Today, Penguin Random House says another acquisition would make book publishing more competitive and help authors and readers. In a twist, he cites Amazon’s fast-growing book publishing business as an example of fierce competition in its industry.

Lynn’s criticism of both Penguin Random House and Amazon reflects an influential view, particularly among leftist economists, civil servants and lawyers, that America has botched its approach to big business, especially those digital. The criticism is that the growing consolidation of industries such as airlines, banks, digital advertising, news media and meatpacking is hurting shoppers, workers and citizens.

Some Republican politicians agree with leftists in wanting more government restraint on digital superstars. Congress has also been debating a bill that would require potentially big business changes for Amazon and other tech giants, though it’s unlikely to become law immediately. Similar laws have been passed elsewhere in the world.

Chris Sagers, a law professor at Cleveland State University who wrote a book about a previous government antitrust lawsuit in the book industry, told me the outcome of that case probably won’t have much impact. ‘importance. According to him, the book industry already overcharges readers and underpays authors. He thinks Amazon and book publishers have been allowed to get too big and too powerful.

This book publishing court case is a window into deep-rooted problems in the American economy that have taken decades to develop and will take a long time to change.

“There is really substantial consolidation in markets everywhere,” Sagers wrote in an email. “Once you’ve let an economy get to this point, there’s very little that antitrust law (or any other regulatory intervention) can hope to do.”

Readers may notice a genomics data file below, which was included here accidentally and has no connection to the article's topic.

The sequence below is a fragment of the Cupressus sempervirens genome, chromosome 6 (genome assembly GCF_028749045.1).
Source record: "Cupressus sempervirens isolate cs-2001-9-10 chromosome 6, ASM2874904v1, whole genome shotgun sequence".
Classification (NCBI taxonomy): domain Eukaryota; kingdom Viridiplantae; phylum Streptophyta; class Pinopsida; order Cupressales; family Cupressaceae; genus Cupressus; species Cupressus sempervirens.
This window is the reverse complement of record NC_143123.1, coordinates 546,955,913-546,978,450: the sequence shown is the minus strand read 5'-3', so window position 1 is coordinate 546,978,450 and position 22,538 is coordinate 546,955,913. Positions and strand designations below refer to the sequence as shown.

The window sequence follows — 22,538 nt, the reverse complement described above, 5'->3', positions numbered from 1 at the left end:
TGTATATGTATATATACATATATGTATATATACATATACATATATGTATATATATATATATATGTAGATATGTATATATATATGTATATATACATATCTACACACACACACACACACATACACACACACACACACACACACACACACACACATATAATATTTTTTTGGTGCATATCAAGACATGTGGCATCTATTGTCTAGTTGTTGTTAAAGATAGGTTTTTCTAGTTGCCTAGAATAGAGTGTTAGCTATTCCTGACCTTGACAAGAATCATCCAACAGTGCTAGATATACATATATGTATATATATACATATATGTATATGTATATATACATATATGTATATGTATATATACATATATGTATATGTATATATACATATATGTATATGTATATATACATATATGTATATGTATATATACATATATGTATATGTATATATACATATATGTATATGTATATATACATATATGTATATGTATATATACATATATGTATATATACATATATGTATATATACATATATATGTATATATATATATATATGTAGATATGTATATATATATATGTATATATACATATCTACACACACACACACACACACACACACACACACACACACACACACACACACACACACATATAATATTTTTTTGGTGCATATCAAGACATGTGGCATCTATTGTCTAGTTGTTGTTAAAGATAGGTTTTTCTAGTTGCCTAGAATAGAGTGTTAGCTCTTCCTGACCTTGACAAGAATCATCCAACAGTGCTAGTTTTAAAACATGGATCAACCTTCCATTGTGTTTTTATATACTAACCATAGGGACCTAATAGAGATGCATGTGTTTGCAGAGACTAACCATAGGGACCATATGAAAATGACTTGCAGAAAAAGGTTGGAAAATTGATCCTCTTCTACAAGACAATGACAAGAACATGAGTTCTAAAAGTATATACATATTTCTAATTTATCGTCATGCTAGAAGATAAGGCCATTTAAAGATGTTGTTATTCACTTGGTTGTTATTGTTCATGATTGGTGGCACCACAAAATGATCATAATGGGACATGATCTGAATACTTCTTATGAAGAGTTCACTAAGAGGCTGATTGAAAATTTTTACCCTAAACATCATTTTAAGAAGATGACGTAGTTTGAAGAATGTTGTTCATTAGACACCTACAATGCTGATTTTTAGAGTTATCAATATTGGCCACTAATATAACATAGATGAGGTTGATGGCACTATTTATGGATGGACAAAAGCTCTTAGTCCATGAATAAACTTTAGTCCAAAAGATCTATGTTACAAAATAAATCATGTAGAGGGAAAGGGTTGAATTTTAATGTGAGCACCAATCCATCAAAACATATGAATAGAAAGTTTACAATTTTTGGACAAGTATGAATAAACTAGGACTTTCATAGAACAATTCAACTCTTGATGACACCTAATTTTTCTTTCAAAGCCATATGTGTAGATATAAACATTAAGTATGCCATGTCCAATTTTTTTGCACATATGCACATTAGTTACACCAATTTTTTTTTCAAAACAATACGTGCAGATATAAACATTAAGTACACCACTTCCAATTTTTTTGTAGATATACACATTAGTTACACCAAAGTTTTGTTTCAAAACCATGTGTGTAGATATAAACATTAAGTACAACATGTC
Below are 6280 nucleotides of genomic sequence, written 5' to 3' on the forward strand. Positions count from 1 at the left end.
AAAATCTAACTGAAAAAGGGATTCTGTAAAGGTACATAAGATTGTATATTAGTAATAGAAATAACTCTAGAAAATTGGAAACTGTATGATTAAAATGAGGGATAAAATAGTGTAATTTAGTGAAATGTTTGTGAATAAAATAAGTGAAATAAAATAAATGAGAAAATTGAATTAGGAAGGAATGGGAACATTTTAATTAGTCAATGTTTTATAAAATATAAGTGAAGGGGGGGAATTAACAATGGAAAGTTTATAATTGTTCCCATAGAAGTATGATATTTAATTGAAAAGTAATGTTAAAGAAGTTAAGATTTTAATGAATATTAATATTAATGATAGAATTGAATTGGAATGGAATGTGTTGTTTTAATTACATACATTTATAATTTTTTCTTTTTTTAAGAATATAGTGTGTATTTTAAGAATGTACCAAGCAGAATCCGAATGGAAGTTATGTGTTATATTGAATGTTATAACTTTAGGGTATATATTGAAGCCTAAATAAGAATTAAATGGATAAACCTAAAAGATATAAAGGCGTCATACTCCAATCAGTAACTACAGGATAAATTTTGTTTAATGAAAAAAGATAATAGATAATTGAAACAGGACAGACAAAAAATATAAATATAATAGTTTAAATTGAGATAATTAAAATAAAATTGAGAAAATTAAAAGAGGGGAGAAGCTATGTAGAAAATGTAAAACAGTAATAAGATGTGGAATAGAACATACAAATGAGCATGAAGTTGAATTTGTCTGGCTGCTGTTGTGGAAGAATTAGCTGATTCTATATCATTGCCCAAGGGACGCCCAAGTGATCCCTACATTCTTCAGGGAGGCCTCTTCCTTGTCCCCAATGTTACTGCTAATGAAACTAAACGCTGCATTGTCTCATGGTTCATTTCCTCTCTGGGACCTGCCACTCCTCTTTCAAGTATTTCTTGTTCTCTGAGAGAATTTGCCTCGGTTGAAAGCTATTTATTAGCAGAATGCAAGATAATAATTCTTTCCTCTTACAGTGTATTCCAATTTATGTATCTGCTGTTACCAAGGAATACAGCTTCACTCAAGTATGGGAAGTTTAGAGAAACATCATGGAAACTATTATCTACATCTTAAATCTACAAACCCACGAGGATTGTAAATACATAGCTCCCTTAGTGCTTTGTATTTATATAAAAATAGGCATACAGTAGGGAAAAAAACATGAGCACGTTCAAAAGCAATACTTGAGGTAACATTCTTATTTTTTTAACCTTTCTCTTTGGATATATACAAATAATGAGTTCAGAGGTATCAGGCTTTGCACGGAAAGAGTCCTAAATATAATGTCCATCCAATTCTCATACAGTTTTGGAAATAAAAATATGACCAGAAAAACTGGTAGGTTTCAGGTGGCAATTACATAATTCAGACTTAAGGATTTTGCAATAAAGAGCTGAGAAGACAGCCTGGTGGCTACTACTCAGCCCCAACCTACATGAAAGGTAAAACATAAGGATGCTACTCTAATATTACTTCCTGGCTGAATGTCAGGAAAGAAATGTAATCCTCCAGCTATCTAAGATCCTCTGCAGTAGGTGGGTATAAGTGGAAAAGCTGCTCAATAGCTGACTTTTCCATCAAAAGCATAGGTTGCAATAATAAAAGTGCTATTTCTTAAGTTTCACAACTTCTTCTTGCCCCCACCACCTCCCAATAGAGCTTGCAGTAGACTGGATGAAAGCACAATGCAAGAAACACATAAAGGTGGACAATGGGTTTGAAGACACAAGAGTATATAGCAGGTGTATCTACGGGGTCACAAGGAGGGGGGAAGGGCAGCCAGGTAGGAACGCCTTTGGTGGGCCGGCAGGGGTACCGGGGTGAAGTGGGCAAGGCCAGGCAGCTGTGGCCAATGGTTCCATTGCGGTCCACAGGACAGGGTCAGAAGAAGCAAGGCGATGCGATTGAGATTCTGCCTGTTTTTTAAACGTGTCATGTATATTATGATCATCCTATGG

If you do not already receive this newsletter in your inbox, please register here.


  • Crypto is sad now, but they don’t mind. My colleague David Yaffe-Bellany has written about people who have sounded the alarm about fraud in the cryptocurrency market, but also insisted that Bitcoin will transform the financial system. David explained that these believers wanted to take crypto away from an unsustainable mania and return to some of its original ideals.

  • Failures of organ transplant technology: The system that coordinates organ transplants in the United States relies on outdated technology that breaks down for hours and threatens patient care, The Washington Post reported. A draft White House review has concluded that the government should mandate a complete overhaul of the nonprofit agency that solely runs the transplant system. (Subscription may be required.)

  • Imagine you are a cat. That’s it. That’s the game. Jay Caspian Kang, writer for New York Times Opinion, wrote about his love for the video game “Stray”. The game, in which you play as an orange cat doing cat things like jumping into boxes, is part of the debate over whether we want games to be realistic or emotional, he wrote.

    Related: There is a Twitter account that posts the real chats of people reacting to the game.

A classic scene from the movie “Singin’ in the Rain”, but with a velociraptor instead of Gene Kelly. (Thanks to my colleague Jane Coaston for sharing this tweet.)


We want to hear from you. Let us know what you think of this newsletter and what else you would like us to explore. You can reach us at [email protected]

If you do not already receive this newsletter in your inbox, please register here. You can also read old On Tech columns.

Comments are closed.